ORIGINALLY PUBLISHED IN THE GEORGIA STRAIGHT, MAY 19, 1991
On paper, everything looked good for the sequel to F/X, director Robert Mandel’s 1986 hit thriller. Bryan Brown and Brian Dennehy, so fine as the special effects ace and workaholic cop in the original, were back. Aussie native Richard Franklin—a former student of Alfred Hitchcock who cut his teeth on the down under terror tales Patrick and Road Games before confidently following Hitch as director of Psycho II—was brought in to direct.
Screenwriter Bill Condon had struck a chord with fright fans on his first project, the New Zealand-made cult hit Strange Behavior, and gone on to co-write the comedic sci-fi spoof Strange Invaders. Then you had special effects producer Eric Allard, who was behind the wonderful Number Five robot of Short Circuit fame.
And luckily for thriller/action fans, in this case looks weren’t deceiving.
In FX2, Rollie Tyler (Brown) has quit the make-up FX business that nearly cost him his hide in the first film. He now uses his skills to manufacture toys, such as a show-stealing clown robot that copies the movements of anyone wearing a “telemetry” suit. Tyler uses this clever device—and scads of others that should remain a surprise—to hilarious, MacGyver-like effect while he and now-private eye Leo McCarthy (Dennehy) try to unravel a cover-up murder that involves the cops, the Mob, and 10 gold coins minted by Michelangelo.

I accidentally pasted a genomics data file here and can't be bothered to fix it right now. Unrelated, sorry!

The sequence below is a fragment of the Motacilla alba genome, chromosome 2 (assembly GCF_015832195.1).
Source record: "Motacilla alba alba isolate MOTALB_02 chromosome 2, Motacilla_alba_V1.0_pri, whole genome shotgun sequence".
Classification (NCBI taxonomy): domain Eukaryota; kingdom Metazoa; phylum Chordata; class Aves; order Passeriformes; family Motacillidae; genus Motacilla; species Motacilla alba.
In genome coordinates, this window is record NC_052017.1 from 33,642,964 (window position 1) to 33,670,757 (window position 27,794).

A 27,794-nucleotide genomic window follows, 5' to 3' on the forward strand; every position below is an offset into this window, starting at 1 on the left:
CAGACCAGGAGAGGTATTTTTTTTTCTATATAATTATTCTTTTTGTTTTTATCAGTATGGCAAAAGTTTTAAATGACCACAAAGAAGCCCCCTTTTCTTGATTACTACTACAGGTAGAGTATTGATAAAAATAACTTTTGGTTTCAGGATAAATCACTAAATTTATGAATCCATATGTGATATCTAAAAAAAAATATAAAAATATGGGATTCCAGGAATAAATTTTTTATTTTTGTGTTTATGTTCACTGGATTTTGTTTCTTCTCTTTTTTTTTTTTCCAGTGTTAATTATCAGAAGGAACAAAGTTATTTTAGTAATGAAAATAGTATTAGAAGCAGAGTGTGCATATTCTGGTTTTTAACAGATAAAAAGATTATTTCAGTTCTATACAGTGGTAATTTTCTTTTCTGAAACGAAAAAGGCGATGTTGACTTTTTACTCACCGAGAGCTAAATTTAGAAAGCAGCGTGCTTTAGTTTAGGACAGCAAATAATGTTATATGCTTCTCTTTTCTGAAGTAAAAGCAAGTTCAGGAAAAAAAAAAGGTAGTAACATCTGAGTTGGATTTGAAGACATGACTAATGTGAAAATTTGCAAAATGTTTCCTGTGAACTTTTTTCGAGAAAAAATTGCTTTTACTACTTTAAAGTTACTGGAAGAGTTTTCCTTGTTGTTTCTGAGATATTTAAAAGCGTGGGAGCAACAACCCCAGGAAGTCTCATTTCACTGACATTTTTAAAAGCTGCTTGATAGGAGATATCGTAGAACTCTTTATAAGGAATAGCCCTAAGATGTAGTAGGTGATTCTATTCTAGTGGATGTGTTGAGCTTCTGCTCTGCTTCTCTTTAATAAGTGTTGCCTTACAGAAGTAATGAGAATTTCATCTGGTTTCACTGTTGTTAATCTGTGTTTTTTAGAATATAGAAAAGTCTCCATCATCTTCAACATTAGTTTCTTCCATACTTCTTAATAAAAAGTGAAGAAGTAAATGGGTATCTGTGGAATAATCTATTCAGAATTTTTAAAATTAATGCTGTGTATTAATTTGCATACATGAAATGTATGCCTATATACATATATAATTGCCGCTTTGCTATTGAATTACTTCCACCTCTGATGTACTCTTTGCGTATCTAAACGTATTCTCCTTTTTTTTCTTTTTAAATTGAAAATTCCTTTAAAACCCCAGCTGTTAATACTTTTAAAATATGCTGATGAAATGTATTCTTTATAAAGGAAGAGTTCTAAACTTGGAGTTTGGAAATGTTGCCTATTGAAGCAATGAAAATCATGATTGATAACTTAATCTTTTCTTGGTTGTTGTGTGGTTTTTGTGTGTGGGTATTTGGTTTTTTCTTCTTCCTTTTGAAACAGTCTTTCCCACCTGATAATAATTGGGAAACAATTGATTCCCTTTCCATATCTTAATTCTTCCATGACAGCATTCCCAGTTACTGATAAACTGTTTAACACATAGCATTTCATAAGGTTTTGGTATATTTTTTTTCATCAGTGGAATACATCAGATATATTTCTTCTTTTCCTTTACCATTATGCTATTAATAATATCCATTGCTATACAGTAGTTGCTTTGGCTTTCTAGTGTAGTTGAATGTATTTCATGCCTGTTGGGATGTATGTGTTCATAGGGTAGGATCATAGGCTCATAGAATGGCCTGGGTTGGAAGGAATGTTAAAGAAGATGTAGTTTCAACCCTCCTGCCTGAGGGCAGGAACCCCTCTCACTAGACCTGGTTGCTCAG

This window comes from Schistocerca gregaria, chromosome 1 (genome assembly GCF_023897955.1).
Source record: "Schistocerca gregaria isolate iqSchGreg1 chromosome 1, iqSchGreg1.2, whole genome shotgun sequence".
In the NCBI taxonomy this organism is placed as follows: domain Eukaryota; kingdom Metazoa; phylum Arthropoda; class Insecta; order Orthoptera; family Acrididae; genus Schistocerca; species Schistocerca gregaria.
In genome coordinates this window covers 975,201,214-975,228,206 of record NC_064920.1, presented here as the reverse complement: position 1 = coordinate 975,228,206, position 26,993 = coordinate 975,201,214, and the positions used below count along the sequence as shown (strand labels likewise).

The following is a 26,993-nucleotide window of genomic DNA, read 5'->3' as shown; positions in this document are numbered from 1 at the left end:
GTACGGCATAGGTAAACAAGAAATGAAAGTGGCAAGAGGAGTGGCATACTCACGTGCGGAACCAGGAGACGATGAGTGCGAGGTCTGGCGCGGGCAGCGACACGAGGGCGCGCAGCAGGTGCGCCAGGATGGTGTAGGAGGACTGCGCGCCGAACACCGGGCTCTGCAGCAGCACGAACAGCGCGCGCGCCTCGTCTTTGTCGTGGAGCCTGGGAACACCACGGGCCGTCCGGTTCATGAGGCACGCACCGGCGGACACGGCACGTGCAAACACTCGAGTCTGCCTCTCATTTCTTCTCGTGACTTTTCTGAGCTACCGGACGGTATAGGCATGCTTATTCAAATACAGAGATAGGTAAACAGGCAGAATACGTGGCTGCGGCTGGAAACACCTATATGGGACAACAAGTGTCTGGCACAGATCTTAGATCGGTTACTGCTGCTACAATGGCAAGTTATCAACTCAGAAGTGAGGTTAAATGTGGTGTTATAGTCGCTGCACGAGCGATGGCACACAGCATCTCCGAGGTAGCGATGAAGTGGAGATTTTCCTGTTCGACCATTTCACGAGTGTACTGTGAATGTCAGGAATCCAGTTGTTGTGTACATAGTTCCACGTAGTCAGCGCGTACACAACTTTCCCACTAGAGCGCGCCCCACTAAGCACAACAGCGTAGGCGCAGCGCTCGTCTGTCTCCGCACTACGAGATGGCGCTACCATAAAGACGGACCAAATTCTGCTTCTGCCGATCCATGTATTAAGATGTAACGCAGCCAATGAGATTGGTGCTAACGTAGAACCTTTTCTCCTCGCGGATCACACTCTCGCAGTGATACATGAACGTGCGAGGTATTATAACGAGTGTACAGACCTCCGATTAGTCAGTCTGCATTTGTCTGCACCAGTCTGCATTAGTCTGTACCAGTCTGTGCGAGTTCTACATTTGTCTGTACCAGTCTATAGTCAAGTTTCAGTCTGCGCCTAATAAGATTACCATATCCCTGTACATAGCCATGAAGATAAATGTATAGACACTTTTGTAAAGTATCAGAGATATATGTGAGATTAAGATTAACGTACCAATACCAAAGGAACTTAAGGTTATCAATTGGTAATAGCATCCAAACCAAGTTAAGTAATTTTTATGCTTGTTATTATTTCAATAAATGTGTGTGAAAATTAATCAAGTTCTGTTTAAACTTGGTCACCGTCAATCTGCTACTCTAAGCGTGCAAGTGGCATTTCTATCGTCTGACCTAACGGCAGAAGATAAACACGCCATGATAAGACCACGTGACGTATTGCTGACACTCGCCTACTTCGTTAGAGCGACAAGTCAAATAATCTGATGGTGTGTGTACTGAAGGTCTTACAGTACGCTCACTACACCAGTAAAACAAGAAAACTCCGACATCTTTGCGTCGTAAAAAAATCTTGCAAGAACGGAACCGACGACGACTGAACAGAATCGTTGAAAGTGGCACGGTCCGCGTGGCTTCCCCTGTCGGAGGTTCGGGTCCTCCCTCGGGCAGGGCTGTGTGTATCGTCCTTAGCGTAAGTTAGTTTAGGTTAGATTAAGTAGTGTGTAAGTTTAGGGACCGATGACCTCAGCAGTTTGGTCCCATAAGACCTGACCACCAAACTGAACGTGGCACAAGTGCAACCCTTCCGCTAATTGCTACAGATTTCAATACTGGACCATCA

On the downside, a pseudo-funk score grates during the opening credits, and the performances by Total Recall’s Rachel Ticotin (as Tyler’s love interest) and 11-year-old Dominic Zamprogna (as her kid) are lifeless. But the plot twists, the originality of the FX, and the interaction between Brown and Dennehy—which was lacking in the original—make up for minor weaknesses.
Dennehy is also great on his own, tracking down leads in true flatfoot fashion and gleaning information from various female friends with cuddly big-bear charm. He’s really the solid, human base that keeps this funny, far-fetched action yarn from becoming too cartoonish.